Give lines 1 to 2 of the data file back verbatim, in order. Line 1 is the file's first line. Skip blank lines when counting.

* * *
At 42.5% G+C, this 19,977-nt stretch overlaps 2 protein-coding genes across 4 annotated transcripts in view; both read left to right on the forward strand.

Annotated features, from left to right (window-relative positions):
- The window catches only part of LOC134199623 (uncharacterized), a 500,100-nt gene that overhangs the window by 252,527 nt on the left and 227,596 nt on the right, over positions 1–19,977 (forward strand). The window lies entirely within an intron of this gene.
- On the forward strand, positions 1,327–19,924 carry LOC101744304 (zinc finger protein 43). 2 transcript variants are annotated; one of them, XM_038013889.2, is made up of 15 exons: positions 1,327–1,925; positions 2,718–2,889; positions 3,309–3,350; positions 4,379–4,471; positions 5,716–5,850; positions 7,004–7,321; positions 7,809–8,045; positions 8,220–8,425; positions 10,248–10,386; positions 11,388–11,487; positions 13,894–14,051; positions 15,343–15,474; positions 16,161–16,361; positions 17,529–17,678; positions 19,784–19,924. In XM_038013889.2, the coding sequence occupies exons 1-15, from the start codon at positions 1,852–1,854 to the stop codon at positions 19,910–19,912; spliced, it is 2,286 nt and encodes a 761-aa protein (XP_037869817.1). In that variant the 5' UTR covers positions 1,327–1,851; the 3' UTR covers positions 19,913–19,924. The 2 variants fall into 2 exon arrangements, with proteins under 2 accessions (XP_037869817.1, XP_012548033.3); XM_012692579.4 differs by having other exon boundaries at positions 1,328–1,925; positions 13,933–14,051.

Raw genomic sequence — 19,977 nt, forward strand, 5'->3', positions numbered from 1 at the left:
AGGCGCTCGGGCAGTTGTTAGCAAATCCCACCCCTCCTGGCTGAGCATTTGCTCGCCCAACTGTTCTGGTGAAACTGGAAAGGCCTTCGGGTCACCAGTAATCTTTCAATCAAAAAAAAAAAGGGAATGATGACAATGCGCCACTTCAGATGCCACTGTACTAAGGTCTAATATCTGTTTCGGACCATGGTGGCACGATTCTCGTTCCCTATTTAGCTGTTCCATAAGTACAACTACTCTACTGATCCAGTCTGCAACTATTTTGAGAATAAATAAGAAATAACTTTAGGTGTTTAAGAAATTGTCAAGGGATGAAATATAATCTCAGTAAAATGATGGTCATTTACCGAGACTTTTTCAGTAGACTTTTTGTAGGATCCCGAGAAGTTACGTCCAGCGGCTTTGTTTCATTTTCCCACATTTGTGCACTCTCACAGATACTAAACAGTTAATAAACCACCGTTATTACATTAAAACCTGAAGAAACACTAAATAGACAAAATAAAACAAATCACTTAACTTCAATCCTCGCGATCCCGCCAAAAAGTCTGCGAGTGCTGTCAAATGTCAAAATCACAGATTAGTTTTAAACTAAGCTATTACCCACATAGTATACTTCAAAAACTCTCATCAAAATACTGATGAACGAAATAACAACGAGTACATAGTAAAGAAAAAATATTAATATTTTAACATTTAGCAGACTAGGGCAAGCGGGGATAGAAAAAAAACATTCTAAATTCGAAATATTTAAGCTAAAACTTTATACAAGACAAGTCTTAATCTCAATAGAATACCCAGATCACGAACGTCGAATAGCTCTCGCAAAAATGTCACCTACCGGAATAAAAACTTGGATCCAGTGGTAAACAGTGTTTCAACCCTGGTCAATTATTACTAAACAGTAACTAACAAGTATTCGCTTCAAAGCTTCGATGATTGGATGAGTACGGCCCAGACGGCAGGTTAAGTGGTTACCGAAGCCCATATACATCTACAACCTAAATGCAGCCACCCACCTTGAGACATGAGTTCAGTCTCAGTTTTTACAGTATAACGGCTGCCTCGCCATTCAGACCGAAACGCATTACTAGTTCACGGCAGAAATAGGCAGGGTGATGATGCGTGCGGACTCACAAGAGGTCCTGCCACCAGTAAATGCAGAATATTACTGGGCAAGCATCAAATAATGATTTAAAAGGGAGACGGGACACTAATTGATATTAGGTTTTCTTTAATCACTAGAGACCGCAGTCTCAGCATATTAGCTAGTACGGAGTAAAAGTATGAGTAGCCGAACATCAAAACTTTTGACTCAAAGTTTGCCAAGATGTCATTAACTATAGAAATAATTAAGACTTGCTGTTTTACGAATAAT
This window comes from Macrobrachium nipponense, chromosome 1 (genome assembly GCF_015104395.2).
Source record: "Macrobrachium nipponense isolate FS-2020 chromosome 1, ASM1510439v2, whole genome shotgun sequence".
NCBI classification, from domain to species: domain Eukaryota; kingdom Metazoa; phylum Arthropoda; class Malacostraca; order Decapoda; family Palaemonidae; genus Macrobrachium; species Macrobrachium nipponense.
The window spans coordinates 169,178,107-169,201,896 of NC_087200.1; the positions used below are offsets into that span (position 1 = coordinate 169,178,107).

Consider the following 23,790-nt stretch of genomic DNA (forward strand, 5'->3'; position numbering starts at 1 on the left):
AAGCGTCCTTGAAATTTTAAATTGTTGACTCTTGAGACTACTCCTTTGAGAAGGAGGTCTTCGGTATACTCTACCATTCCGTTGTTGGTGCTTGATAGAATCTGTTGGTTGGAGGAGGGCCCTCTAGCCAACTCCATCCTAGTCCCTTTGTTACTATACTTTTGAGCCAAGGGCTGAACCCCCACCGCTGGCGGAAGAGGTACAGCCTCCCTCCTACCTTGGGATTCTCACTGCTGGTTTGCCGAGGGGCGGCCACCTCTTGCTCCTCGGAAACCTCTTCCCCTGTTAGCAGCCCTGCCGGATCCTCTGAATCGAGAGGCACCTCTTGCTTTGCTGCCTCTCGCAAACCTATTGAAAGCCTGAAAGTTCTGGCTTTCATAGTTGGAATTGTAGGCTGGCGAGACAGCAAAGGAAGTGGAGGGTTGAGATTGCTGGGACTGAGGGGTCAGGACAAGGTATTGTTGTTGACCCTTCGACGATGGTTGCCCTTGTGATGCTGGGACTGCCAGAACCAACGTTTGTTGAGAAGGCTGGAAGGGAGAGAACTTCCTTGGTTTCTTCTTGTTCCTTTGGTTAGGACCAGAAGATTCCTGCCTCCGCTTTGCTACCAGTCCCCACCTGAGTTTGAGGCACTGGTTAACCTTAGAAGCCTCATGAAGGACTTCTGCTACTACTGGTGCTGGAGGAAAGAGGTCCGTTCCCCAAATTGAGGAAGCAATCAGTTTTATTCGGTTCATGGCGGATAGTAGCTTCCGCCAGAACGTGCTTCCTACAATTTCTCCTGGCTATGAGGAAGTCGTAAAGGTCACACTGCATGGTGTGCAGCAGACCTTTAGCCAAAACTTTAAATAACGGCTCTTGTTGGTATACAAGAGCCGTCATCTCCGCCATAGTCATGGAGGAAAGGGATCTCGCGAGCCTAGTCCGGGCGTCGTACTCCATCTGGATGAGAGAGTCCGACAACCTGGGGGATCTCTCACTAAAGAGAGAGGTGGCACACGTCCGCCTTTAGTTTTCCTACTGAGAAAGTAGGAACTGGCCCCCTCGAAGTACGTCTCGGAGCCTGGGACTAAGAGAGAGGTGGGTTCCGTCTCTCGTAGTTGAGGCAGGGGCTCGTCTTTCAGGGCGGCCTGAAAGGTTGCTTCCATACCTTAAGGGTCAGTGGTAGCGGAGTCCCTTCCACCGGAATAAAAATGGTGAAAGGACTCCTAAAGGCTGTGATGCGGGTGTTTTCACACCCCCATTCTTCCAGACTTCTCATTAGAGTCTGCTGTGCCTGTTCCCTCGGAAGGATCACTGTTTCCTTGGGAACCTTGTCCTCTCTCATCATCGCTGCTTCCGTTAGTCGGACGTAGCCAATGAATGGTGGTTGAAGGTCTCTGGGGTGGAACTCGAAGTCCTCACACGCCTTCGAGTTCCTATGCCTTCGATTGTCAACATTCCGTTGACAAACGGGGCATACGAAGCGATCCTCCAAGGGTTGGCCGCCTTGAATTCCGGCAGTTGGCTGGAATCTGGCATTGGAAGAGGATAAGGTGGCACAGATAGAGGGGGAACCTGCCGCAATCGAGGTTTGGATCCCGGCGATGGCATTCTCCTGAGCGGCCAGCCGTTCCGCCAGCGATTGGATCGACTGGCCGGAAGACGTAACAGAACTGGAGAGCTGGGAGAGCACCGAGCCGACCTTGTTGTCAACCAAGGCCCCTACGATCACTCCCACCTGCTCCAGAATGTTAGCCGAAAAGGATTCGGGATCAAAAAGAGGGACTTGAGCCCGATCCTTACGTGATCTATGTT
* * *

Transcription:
At 42.5% G+C, this 19,977-nt stretch overlaps 2 protein-coding genes across 4 annotated transcripts in view; both read left to right on the forward strand.

Annotated features, from left to right (window-relative positions):